For Women’s History Month, the Garden is celebrating by sharing a few cactus species and genus that are named after prominent botanists, philanthropists and writers.
The list includes the Garden’s very own founder Gertrude Divine Webster whose passion and support for desert plants and conservation helped pave the way for the Garden’s inception in late 30s.
The conservation and research work the Garden does today wouldn’t be possible without the help and support of these women and many other who have helped shape our understanding of the cactus family. There are nearly 2,000 known species of cactus. The Garden has more than two-thirds held in its collection.
Similar to cactus, these women were sharp. They offered insightful research, helped foster herbariums and provided their philanthropic support so that people would understand the importance of these desert dwellers. Read more about the women and the cactus below.
Common name: Webster’s hedgehog cactus
Named after Desert Botanical Garden Founder Gertrude Webster.
Illinois-born Webster had a winter home in Phoenix she built in the 20s. By the early 30s, Webster met Cactus and Native Flora Society founder Gustaf Starck, seeking his advice after purchasing some rare cactus. Starck had a goal to establish a botanical garden dedicated to plants of the desert. The two quickly teamed up to raise money —some of which was donated by Webster — and awareness to create what is now known as Desert Botanical Garden. Webster oversaw the Garden’s opening in 1939 and also hired its first executive director George Lindsay. Lindsay discovered Echinocereus websterianus in the late 40s, and named it in honor of Webster.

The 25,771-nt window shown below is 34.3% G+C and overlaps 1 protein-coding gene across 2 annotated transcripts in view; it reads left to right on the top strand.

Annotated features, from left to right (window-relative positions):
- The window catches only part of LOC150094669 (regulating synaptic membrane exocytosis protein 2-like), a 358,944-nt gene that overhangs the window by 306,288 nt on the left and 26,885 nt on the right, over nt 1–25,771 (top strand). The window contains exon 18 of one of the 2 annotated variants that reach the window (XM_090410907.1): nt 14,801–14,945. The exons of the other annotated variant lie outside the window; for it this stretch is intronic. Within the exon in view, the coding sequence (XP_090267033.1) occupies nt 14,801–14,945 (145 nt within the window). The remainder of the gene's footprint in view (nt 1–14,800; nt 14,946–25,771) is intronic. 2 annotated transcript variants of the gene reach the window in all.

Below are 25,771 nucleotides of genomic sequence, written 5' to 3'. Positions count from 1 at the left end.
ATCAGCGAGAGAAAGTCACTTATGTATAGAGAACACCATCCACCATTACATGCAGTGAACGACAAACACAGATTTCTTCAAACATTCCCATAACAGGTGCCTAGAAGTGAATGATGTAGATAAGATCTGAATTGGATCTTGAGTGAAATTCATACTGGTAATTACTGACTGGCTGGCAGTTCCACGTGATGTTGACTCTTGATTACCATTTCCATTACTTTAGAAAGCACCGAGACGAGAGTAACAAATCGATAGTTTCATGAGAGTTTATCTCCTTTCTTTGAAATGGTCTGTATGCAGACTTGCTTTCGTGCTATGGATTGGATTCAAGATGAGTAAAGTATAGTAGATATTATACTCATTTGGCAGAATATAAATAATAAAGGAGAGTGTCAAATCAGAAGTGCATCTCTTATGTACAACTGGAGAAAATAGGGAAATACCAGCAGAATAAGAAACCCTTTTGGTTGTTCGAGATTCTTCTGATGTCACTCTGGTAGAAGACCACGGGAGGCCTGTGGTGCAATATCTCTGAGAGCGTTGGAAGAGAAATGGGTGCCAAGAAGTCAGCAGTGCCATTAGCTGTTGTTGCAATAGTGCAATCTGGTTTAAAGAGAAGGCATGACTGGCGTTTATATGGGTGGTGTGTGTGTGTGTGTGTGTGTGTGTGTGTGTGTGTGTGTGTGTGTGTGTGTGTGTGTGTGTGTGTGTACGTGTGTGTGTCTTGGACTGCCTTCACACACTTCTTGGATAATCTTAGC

Heliabravoa genus, as well as other species and subspecies.
Named after Mexican botanist Helia Bravo Hollis.
Born in 1901 in present day Mexico City, Bravo Hollis grew up during the Mexican Revolution. But even through the country’s political turmoil, she continued to study and grew fond of nature. That interest later influenced her to pursue a degree in biology. In 1927, she became the first Mexican certified biologist. By 1931, she received a master’s degree from the National Autonomous University of Mexico (UNAM per its Spanish acronyms). Her first book “Las Cactaceas de Mexico” published in 1937 and established her as a leading expert in the field. Throughout her career, she wrote several research articles, published two books and discovered numerous cactus species herself. One genus Heliabravoa was named in her honor by Curt Backeberg, which was later become a synonym of Polaskia. A couple of cactus species have named in Bravo Hollis’ honor, including Ariocarpus bravoanus and Opuntia bravoana.
Named after its discoverer and botanist Mary Katherine Brandegee, who extensively studied California’s flora.
Brandegee was born in 1844 to a Tennessee farmer. Her family later moved California during the gold rush era. After her husband Hugh Curran died in 1874, she moved to San Francisco and enrolled at the university of California’s medical school — the third woman to do so at the time. Following the advice of one of her instructors, Brandegee pursued botany. In 1879, she became a member of the California Academy of Sciences in San Francisco, continuing her botanical training by collecting plants throughout California and working in the Academy’s herbarium. She was later appointed curator of botany, and was the sole curator by 1891. Brandegee went on to mentor another woman, Colorado botanist and former schoolteacher Alice Eastwood, even giving up her salary so that the Academy could hire Eastwood as a co-curator. She relocated to San Diego where she and her husband Townshend Stith Brandegee, a fellow botanist, developed an extensive herbarium, botanical library and garden. When they moved to Berkley in 1906, they donated their herbarium and library to the University of California and both volunteered in the University Herbarium.